Dell Children’s Medical Center to spend more than $300 million over next 3 years to expand Mueller campus

Dell Children's Specialty Pavilion
The upcoming $113 million Dell Children’s Specialty Pavilion will open spring 2021 with cardiovascular, neuroscience and cancer programs, according to the pediatric hospital. (Rendering courtesy Dell Children’s Specialty Pavilion)

The upcoming $113 million Dell Children’s Specialty Pavilion will open spring 2021 with cardiovascular, neuroscience and cancer programs, according to the pediatric hospital. (Rendering courtesy Dell Children’s Specialty Pavilion)

The Dell Children’s Medical Center campus in Mueller is set to break ground on an expansion plan following the announcement of significant investment over the next three years.

The pediatric hospital Feb. 10 announced a $300 million investment in capital, equipment and programming over the next three years, made possible due to a “substantial investment” by Ascension, as well as a $30 million matching grant from the Michael & Susan Dell Foundation, according to a company news release.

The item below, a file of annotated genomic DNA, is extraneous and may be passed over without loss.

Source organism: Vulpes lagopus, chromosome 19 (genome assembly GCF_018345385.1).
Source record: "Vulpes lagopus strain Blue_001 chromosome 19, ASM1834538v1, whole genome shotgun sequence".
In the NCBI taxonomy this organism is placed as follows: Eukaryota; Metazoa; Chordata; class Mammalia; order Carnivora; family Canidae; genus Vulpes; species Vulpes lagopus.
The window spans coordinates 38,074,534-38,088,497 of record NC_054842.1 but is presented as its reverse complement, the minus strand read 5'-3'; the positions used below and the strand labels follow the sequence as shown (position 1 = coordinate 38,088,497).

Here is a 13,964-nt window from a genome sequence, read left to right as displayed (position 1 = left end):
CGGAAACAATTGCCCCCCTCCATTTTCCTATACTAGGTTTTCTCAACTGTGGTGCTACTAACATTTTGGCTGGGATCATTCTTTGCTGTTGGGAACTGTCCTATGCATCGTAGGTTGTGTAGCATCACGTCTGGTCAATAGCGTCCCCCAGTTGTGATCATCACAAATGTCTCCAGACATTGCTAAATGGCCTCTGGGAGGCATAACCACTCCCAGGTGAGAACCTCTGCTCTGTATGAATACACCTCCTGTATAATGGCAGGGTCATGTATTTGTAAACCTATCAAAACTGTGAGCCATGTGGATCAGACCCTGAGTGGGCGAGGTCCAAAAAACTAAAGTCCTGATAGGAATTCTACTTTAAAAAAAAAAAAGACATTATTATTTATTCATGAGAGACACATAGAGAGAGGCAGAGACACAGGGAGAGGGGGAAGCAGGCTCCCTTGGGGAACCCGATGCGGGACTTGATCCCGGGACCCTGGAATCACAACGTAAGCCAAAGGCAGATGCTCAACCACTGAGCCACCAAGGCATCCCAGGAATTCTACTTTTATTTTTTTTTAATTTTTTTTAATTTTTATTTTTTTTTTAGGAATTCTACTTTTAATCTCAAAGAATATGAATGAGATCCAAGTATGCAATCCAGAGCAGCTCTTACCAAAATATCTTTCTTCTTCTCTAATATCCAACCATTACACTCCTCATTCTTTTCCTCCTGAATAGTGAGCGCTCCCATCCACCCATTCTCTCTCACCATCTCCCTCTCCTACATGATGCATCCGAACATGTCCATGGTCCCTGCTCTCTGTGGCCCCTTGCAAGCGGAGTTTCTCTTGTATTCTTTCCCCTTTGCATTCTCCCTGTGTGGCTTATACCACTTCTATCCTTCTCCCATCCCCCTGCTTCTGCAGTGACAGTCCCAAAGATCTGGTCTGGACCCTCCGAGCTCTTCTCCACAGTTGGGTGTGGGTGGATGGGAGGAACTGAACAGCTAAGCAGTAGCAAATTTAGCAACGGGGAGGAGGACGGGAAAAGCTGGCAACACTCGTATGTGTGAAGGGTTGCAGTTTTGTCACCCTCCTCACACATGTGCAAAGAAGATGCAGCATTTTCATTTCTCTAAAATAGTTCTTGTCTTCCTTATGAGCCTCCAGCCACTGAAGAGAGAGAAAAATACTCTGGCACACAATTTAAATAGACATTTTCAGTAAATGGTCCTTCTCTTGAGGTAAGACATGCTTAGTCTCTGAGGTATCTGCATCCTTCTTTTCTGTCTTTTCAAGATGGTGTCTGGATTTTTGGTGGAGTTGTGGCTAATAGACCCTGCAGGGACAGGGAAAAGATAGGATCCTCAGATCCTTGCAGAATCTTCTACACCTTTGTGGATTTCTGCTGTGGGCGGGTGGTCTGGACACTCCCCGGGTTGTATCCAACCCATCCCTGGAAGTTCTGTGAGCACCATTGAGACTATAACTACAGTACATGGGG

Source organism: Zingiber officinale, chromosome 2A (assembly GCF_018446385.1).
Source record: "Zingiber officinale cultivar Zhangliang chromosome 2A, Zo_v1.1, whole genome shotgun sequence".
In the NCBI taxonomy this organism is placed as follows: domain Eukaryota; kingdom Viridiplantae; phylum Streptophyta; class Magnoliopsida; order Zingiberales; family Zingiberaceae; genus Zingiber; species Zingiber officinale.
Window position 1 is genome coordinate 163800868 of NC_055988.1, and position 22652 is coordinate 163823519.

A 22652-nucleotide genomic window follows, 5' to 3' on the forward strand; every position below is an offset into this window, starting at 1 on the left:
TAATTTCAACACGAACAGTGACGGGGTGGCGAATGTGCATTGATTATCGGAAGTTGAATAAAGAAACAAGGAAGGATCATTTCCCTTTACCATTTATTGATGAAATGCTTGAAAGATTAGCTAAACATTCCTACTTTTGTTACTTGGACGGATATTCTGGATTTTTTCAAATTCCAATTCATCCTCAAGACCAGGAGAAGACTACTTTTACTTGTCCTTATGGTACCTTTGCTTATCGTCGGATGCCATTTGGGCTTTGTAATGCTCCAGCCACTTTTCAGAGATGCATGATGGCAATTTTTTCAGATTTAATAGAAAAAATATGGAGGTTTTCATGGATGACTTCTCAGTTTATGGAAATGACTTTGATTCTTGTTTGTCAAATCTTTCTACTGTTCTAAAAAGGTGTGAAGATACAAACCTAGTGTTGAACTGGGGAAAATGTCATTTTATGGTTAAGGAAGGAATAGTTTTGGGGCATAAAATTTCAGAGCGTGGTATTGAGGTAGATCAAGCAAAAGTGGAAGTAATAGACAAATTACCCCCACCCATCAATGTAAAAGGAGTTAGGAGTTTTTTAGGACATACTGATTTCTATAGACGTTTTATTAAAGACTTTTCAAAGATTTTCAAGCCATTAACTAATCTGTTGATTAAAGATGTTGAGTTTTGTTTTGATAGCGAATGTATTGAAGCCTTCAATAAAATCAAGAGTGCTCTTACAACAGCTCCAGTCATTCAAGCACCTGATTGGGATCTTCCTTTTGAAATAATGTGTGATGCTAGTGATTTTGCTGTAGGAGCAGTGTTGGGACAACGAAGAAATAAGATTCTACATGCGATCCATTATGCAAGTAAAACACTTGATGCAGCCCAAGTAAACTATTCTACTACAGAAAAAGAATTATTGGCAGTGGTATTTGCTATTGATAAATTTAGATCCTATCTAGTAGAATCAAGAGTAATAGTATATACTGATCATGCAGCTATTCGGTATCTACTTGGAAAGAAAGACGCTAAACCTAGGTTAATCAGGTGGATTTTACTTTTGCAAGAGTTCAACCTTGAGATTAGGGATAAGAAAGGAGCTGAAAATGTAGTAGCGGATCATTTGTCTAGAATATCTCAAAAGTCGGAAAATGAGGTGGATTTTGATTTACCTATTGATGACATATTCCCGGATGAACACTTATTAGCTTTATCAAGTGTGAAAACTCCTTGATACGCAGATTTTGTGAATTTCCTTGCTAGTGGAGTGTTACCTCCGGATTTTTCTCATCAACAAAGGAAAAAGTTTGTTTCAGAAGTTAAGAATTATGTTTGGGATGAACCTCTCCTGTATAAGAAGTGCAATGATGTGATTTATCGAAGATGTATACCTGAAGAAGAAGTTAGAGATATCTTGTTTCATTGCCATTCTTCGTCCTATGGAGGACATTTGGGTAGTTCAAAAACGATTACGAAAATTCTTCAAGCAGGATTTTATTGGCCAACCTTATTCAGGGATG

“The time is now to continue expanding complex pediatric care in Central Texas,” said Christopher Born, the president of Dell Children’s Medical Center, in the Feb. 10 news release.

Dell Children will use $113 million of the investment funds to construct its new pediatric outpatient facility, which will house cardiovascular, neuroscience and cancer programs, as previously reported by Community Impact Newspaper.

The four-story, 161,000-square-foot facility, named Dell Children’s Specialty Pavilion, is slated to break ground soon and open its doors to patients in spring 2021.



Investment dollars will also go to provide backing for a new partnership with Dell Medical School at The University of Texas to develop a maternal fetal medicine program that will add a delivery unit and neonatal intensive care unit expansion at Dell Children’s Medical Center, according to the news release.

Dell Children’s Medical Center announced it will additionally add more cardiac ICU beds at its main hospital, allowing for the expansion of its pediatric heart program to include heart transplant surgery.

By Iain Oldman
Iain Oldman joined Community Impact Newspaper in 2017 after spending two years in Pittsburgh, Pa., where he covered Pittsburgh City Council. His byline has appeared in PublicSource, WESA-FM and Scranton-Times Tribune. Iain worked as the reporter for Community Impact Newspaper's flagship Round Rock/Pflugerville/Hutto edition and is now working as the editor for the Northwest Austin edition.


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